State Laws Related to Billing Third Parties for Health Care Services at Public Sexually Transmitted Disease Clinics in the United States

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Abstract

Background

Health departments (HDs) cite state laws as barriers to billing third parties for sexually transmitted disease (STD) services, but the association between legal/policy barriers and third-party HD billing has not been examined. This study investigates the relationship between laws that may limit HDs’ ability to bill, clinic perceptions of billing barriers, and billing practices.

Methods

Two surveys, (1) clinic managers (n = 246), (2) STD program managers (n = 63), conducted via a multiregional needs assessment of federally funded HD clinics’ capacity to bill for STD services, billing/reimbursement practices, and perceived barriers were combined with an analysis of state laws regarding third-party billing for STD services. Statistical analyses examined relationships between laws that may limit HDs’ ability to bill, clinic perceptions, and billing practices.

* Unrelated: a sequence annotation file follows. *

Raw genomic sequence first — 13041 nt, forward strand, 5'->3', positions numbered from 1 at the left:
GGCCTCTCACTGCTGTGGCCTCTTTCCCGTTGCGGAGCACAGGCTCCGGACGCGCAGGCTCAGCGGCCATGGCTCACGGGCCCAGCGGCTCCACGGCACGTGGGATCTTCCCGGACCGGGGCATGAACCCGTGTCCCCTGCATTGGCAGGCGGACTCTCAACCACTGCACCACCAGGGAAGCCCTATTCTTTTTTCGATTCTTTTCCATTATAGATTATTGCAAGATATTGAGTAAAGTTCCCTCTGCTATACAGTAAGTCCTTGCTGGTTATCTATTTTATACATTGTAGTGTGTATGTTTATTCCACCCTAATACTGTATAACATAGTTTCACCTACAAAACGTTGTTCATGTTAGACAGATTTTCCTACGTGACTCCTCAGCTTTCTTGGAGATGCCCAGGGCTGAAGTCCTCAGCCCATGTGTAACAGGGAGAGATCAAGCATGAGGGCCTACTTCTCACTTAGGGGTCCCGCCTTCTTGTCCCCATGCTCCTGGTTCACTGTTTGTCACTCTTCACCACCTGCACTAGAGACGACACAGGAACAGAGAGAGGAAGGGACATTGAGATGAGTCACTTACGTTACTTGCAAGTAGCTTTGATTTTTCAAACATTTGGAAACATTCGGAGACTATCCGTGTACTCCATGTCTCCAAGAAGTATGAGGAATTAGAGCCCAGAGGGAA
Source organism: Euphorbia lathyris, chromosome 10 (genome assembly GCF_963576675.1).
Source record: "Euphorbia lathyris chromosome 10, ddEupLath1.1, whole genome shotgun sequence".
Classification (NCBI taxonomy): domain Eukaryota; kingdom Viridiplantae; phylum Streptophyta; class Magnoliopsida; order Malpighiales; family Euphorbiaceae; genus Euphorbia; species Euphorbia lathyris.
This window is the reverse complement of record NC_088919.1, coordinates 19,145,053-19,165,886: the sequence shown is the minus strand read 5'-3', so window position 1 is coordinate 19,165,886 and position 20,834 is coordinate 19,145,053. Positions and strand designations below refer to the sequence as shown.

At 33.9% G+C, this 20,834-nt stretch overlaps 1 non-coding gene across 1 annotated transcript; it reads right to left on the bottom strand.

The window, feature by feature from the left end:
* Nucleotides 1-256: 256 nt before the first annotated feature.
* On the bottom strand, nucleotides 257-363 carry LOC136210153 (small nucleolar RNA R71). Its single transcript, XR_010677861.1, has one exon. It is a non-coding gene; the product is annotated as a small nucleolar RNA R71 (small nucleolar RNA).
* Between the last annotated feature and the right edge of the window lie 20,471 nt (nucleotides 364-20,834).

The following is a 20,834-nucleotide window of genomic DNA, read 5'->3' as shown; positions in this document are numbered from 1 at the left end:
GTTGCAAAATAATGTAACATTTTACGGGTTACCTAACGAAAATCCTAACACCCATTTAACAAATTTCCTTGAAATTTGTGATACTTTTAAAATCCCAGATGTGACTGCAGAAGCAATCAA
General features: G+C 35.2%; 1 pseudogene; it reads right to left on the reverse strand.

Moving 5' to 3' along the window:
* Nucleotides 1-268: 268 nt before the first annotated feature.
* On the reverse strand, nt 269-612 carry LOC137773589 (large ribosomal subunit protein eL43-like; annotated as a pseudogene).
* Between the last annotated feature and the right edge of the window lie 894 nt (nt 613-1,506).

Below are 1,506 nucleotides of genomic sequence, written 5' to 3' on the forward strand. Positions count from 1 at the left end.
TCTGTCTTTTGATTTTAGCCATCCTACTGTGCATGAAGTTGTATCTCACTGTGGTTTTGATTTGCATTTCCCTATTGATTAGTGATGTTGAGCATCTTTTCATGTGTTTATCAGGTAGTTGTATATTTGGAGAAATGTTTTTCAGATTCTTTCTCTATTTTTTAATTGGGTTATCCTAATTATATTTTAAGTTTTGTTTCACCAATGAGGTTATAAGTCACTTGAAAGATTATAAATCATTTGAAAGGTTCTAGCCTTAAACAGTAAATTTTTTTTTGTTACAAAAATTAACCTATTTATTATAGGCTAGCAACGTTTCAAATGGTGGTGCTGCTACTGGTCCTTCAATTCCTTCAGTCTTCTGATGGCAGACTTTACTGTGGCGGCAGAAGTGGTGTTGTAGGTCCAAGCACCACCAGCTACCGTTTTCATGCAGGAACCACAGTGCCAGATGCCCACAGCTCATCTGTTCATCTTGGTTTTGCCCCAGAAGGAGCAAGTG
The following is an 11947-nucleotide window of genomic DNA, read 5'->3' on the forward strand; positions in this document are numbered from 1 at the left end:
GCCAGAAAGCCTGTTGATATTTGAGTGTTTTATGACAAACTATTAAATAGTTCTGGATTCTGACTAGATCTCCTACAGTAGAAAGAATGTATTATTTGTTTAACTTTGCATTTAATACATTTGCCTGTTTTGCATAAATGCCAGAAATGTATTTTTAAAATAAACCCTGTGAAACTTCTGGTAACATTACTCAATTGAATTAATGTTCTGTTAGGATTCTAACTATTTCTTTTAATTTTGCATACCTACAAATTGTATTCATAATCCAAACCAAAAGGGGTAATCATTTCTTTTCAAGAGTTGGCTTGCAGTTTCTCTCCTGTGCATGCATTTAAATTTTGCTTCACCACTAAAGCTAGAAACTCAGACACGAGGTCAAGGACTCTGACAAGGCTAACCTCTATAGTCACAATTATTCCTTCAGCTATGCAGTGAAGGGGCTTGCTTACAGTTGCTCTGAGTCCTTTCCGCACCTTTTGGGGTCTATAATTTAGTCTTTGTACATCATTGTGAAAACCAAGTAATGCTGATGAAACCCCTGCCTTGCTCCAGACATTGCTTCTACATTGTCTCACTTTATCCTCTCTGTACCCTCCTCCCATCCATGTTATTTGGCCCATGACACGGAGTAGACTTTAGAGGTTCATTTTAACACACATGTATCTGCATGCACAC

Results

Clinic managers reported clinics were less likely to bill Medicaid and other third parties in jurisdictions with a state law limiting their ability to bill compared with respondents who billed neither or 1 payer (odds ratio [OR], 0.31; 95% confidence interval [CI], 0.10–0.97) and cited practical concerns as a primary barrier to billing (OR, 2.83; 95% CI, 1.50–5.37). The STD program managers report that the staff believed that STD services should be free (OR, 0.34; 95% CI, 0.13–0.90) was associated with not billing (not sure versus no resistance to billing); confidentiality concerns was not a reported barrier to billing among either sample.

Conclusions

Practical concerns and clinic staff beliefs that STD services should be free emerged as possible barriers to billing, as were laws to a lesser extent. Attempts to initiate HD billing for STD services may benefit from staff education as well as addressing perceived legal barriers and staff concerns.

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